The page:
The main crops are wheat, maize, sunflowers, oats, potatoes, among others, located in the south of the department. Fishing, as well as cattle and sheep raising have also a great importance in the department's economy. It is, along with Lavalleja, the main and most diversified mining area of the country producing (marble, metals, feldspars and construction materials), but it is currently underexploited. It has however, been the department with the fourth most significant mining activity, after Lavalleja, Canelones and Montevideo, with a production worth 4,642,123 dollars, according to 1999 data.
Tourism, especially centered around Punta del Este, La Barra, Jose Ignacio and Piriápolis, has been one of the main sources of income for the department since the 1950s. It has also been the main cause for its unique urban concentration of the population (94% out of the total).
The Laguna del Sauce International Airport is a significant local economic motor.
Population and Demographics
At the 2011 census, Maldonado Department had a population of 164,300 (80,865 male and 83,435 female) and 110,794 households. There are also 11,151 business premises (2011).
Demographic data for Maldonado Department in 2010:
- Population growth rate: 1,150%
- Birth Rate: 15.37 births/1,000 people
- Death Rate: 7.45 deaths/1,000 people
- Average age: 32.4 (31.1 male, 33.6 female)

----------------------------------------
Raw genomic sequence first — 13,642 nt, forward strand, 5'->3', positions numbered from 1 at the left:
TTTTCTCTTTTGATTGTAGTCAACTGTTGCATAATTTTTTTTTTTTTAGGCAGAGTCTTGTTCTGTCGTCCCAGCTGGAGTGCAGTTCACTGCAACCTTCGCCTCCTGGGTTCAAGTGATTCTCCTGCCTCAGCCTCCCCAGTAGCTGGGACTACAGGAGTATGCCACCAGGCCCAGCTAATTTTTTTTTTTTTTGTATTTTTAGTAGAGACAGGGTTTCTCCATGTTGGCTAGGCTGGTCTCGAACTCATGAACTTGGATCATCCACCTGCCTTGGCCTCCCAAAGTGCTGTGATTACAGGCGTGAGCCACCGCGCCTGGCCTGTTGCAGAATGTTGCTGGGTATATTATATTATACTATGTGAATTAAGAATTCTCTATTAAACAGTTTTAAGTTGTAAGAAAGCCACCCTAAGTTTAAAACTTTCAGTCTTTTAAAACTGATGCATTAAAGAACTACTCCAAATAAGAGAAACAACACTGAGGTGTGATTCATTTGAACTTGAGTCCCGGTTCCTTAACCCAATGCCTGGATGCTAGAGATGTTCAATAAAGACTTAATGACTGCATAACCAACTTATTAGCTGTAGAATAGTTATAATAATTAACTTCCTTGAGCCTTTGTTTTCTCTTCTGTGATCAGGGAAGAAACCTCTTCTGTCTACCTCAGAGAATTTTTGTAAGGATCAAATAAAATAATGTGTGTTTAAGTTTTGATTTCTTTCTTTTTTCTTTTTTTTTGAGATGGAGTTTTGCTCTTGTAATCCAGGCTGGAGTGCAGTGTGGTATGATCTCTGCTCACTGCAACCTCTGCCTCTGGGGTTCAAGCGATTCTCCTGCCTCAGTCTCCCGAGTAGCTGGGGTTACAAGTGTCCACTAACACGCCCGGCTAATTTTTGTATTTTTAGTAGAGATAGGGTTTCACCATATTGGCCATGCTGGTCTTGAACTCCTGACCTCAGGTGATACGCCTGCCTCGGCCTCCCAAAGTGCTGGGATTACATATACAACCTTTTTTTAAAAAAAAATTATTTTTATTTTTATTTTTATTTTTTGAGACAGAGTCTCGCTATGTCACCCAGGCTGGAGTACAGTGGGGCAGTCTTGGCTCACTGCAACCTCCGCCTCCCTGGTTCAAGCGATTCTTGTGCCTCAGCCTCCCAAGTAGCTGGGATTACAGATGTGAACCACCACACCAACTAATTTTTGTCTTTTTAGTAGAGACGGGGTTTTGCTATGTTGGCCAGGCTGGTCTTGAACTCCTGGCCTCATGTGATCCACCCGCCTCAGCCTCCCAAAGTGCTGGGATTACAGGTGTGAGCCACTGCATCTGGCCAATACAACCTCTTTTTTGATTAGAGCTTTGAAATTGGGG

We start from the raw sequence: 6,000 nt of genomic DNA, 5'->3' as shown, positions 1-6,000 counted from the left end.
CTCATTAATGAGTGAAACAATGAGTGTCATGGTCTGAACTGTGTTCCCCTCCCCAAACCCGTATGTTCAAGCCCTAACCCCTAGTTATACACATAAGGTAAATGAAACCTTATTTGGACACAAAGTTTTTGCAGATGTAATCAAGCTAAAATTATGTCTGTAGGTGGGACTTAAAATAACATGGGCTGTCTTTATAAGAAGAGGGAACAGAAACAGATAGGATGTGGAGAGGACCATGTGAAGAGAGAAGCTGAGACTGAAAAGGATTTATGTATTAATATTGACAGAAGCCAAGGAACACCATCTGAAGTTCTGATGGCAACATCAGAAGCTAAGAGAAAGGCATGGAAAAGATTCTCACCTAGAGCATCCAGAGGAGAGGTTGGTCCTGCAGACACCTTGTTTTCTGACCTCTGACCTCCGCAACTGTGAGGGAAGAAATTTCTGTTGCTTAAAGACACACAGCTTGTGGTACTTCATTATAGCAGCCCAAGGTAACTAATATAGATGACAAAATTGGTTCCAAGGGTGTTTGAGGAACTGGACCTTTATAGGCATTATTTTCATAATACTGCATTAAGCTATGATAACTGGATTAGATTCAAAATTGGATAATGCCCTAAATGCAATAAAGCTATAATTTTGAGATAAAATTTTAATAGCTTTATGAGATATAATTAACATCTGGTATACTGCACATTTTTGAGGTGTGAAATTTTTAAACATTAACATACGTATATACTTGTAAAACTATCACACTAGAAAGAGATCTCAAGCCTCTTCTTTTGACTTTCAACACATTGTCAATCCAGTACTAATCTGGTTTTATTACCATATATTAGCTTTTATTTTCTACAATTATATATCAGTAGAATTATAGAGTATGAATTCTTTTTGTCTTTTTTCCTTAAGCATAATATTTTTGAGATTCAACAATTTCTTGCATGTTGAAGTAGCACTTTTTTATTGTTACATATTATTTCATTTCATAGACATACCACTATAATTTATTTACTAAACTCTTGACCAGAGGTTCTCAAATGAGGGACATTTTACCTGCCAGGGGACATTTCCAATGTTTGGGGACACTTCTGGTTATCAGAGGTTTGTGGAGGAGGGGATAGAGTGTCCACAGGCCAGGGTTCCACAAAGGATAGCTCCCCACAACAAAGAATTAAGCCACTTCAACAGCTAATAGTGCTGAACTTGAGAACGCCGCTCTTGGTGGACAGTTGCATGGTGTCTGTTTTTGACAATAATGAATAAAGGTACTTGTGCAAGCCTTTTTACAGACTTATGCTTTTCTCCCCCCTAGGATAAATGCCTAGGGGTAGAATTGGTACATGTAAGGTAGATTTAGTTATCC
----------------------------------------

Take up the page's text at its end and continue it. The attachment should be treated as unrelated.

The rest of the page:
- Life Expectancy at Birth:
- Total population: 77.27 years
- Male: 73.72 years
- Female: 81.01 years
- Average per household income: 27,894 pesos/month
- Urban per capita income: 11,245 pesos/month
2010 Data Source:
|Main Urban Centres||Other towns and villages|
|Population stated according to the 2011 census.|
- Rural population
According to the 2011 census, Maldonado department has a rural population of 5,159.
The executive power is exercised by the Intendencia Departamental de Maldonado. The Intendant is elected every five years with the possibility of reelection. The legislative power is exercised by the Junta Departamental.
On 15 March 2010, by the Act of Ley Nº 18.653, the following Municipalities were formed in the Maldonado Department:
|Pan de Azúcar||9,500||719|
|Punta del Este||15,000||48|
Source: Intendencia Departamnetal de Maldonado
- "Censos 2011 Maldonado (needs flash plugin)". INE. 2012. Retrieved 25 August 2012.
- "Uruguay en cifras" (PDF) (in Spanish). INE. 2011. Retrieved 25 October 2012.
- "Censos 2011 Cuadros Maldonado". INE. 2012. Retrieved 25 August 2012.
- "Ley Nº 18.653". República Oriental del Uruguay, Poder Legislativo. 2010. Retrieved 11 September 2012.
- "Presupuesto-2011-2015". Intendencia Departamnetal de Maldonado. 2012. Retrieved 11 September 2012.
- Municipality of Maldonado, official website. (in Spanish)
- Junta Departamental de Maldonado, official website. (in Spanish)
- Hotels in Punta del Este, Maldonado.
- Maldonet, el Portal de Maldonado. (in Spanish)
- INE map of Maldonado Department
- Map of the Municipalities of Maldonado, Intendencia of Maldonado (pdf 1.2 MB)
- Nuestra Terra, Colección Los Departamentos, Vol.13 "Maldonado"